Express & Star

Insurers will be told about drivers who breach street racing injunction - police

Police enforcing an injunction banning street racing have warned drivers that insurance companies will be informed about convictions, meaning higher premiums for those who break it.


Watch more of our videos on Shots!
and live on Freeview channel 276

The High Court street racing injunction, which was granted in February, prohibits anyone from taking part as a driver, rider or passenger, in a gathering of two or more people at which some of those present engage in 'street racing' activities.

The injunction also covers organisers and spectators, prohibiting people from promoting, organising or publicising gatherings, or from participating as a spectator. It will remain in force for at least three years but is subject to an annual review, next due in February 2025.

It was announced this week that police will contact companies which insure the vehicles of anyone who is found guilty of breaching the injunction, potentially leading to street racers facing higher premiums or difficulty in obtaining insurance.

Councillor Jasbir Jaspal, Wolverhampton Council's cabinet member for adults and wellbeing: "The injunction is playing a hugely important role in tackling the menace of street racing across the Black Country.

"People should be under no illusions as to the penalties they may face if they are to breach the injunction, which range from a fine or having their vehicle seized to jail time.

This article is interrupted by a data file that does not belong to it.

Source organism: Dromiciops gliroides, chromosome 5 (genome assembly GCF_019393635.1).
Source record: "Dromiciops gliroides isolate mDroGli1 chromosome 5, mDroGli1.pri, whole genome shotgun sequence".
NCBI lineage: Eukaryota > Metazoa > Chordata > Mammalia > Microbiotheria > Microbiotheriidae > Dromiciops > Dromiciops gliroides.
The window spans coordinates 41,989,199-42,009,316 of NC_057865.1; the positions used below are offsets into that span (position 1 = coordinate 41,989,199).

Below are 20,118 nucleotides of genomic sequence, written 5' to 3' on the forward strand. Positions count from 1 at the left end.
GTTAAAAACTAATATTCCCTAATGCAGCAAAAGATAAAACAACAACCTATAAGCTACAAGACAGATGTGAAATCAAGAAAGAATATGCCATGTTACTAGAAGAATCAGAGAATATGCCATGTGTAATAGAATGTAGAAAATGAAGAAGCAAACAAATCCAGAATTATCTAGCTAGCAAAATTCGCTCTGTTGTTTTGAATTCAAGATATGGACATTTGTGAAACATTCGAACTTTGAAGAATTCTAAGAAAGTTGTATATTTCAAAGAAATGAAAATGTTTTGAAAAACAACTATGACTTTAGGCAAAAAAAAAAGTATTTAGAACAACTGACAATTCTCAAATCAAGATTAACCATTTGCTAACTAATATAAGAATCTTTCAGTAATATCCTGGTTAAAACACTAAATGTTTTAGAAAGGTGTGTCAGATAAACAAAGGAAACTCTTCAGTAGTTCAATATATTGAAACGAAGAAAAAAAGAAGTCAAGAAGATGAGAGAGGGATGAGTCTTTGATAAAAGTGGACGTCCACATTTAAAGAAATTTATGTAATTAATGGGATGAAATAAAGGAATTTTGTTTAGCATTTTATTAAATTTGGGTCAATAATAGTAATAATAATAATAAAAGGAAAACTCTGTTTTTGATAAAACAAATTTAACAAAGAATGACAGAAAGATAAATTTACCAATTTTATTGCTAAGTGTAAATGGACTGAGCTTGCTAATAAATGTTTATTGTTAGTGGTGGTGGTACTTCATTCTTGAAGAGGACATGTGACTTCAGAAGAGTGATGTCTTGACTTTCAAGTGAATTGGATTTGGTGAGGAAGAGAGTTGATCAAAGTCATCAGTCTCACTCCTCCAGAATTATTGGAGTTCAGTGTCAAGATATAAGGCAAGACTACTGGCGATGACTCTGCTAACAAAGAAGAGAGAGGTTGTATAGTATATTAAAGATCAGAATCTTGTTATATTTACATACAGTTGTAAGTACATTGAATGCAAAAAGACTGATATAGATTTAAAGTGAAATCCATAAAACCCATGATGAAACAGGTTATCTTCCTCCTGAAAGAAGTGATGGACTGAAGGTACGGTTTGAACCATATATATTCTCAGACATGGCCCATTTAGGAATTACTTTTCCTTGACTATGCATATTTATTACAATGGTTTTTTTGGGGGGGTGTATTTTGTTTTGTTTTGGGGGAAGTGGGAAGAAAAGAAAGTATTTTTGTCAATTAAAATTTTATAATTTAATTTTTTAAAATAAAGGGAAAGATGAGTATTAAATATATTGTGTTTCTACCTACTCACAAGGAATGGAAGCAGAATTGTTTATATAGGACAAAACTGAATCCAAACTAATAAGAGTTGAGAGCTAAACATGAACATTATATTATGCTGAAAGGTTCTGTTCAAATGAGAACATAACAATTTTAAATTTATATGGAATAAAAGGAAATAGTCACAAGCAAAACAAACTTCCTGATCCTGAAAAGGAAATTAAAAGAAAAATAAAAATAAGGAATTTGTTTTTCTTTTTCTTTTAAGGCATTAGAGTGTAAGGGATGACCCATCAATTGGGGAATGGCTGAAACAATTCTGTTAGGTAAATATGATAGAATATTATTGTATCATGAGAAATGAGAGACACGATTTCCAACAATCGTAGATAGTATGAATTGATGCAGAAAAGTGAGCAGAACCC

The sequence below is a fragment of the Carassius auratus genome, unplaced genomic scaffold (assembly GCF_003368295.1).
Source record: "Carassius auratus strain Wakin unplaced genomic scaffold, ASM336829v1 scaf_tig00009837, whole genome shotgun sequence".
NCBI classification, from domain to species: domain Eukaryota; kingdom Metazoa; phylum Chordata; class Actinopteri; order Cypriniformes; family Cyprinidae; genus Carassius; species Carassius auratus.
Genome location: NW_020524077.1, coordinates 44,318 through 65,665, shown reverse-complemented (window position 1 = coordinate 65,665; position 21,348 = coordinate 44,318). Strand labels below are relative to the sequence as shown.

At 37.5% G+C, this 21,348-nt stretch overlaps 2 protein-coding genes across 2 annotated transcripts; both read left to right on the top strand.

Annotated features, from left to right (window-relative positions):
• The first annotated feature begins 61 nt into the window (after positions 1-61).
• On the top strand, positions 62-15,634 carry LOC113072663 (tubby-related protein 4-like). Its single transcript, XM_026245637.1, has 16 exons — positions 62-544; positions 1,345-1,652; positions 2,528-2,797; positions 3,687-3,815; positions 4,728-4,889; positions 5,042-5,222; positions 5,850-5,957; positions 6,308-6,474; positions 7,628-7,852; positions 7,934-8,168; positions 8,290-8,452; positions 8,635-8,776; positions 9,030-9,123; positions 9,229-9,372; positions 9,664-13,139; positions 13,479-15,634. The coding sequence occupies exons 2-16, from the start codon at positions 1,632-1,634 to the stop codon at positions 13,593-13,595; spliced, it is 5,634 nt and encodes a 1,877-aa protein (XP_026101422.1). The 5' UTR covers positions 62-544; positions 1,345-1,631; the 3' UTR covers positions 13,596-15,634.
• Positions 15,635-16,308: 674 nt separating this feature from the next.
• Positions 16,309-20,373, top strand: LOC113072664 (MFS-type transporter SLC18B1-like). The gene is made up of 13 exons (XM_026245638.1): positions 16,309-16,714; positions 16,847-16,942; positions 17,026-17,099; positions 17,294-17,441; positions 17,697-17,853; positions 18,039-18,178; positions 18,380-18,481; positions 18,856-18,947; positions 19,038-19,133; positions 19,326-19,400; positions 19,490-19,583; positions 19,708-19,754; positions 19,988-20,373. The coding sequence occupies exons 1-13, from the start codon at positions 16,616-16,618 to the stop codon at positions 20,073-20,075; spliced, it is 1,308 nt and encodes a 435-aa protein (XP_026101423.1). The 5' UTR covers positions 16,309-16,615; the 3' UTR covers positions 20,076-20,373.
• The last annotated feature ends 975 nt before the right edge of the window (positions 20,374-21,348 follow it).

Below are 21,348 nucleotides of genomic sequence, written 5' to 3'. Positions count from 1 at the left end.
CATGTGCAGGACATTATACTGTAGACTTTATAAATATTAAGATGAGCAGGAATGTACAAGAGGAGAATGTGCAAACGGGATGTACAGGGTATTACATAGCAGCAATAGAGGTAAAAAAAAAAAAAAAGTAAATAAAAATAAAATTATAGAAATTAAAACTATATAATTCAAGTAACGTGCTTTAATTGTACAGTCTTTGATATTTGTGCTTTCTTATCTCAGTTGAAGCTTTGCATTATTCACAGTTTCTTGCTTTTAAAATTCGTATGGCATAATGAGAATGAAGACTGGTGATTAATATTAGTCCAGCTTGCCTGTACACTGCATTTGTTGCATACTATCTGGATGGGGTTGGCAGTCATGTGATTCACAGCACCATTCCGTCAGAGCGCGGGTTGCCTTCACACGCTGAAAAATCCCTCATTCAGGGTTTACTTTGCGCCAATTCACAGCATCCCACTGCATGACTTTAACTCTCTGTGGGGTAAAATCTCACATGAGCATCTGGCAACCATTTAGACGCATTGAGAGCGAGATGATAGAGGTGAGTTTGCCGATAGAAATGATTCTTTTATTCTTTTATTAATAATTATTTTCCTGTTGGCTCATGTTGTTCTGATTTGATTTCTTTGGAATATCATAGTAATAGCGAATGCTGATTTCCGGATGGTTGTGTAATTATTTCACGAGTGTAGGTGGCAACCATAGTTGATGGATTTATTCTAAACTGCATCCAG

"I am pleased that the authorities are now also proactively informing culprits’ insurance companies of any convictions, which should act as an added deterrent."

Over 30 people have been arrested since the injunction was first introduced

The injunction covers the whole of the boroughs of Wolverhampton, Dudley, Sandwell and Walsall, with anyone breaching it being in contempt of court, and facing penalties including imprisonment, a fine or an order to have their assets seized.

Nearly 30 people have been arrested since the interim injunction first came into force in December 2022.

Detective Constable Mark Campbell from Operation Hercules, the police operation behind the injunction, said: "Our team has been working hard to combat street racing and cruising on the region’s roads and will take action against motorists who flout the law and put other road users at risk.

"We work closely with our partners on a range of tactics to identify, disrupt and enforce against those taking part or watching street racing. Our priority is keeping the roads safe for all."

In the period of action, 26 street racers have been arrested across Birmingham and the four Black Country boroughs, with 15 of those arrests being since January this year alone.

Over 2,000 warning letters were handed out to motorists and 180 drivers, passengers and spectators were given Community Protection Warnings designed to stop a person committing anti-social behaviour.

Sorry, we are not accepting comments on this article.